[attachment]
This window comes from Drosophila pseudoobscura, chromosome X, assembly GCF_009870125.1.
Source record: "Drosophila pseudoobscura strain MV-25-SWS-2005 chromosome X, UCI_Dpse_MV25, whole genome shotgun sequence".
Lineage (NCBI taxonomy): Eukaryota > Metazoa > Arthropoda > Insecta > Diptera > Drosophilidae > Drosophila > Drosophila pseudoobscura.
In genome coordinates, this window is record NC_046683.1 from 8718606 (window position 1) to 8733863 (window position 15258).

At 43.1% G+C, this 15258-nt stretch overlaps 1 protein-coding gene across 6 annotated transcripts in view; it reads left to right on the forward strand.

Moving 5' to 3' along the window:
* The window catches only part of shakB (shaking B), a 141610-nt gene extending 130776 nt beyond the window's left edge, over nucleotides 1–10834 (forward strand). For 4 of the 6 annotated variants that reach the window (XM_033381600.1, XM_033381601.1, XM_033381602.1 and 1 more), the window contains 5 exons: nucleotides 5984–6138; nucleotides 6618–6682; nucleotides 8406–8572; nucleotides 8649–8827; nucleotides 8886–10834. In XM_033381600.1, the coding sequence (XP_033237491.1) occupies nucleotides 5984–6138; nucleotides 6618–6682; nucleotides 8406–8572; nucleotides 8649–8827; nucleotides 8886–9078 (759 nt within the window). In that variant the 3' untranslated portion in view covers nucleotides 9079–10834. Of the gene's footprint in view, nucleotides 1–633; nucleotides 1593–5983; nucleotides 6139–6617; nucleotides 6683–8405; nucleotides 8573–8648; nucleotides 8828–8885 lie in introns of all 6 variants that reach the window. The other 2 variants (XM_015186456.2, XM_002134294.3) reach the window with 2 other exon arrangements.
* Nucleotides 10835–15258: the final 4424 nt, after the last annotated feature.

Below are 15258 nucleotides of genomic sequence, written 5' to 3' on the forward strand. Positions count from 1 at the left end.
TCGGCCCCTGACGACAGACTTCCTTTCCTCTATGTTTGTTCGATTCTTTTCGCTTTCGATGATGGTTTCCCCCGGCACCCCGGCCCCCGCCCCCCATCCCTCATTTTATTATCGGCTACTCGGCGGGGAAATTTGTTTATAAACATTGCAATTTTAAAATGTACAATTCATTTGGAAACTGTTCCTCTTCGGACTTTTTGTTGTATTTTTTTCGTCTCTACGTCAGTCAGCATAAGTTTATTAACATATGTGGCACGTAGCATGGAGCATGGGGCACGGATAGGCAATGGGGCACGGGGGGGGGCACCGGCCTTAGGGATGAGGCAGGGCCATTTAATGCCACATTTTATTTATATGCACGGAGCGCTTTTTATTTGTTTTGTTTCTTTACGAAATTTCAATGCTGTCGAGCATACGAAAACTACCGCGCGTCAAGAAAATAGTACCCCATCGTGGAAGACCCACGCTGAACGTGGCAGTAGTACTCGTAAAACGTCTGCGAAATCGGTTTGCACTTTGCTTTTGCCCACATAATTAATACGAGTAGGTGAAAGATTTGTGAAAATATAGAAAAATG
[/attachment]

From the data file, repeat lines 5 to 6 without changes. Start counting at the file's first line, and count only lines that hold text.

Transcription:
At 43.1% G+C, this 15258-nt stretch overlaps 1 protein-coding gene across 6 annotated transcripts in view; it reads left to right on the forward strand.

Moving 5' to 3' along the window: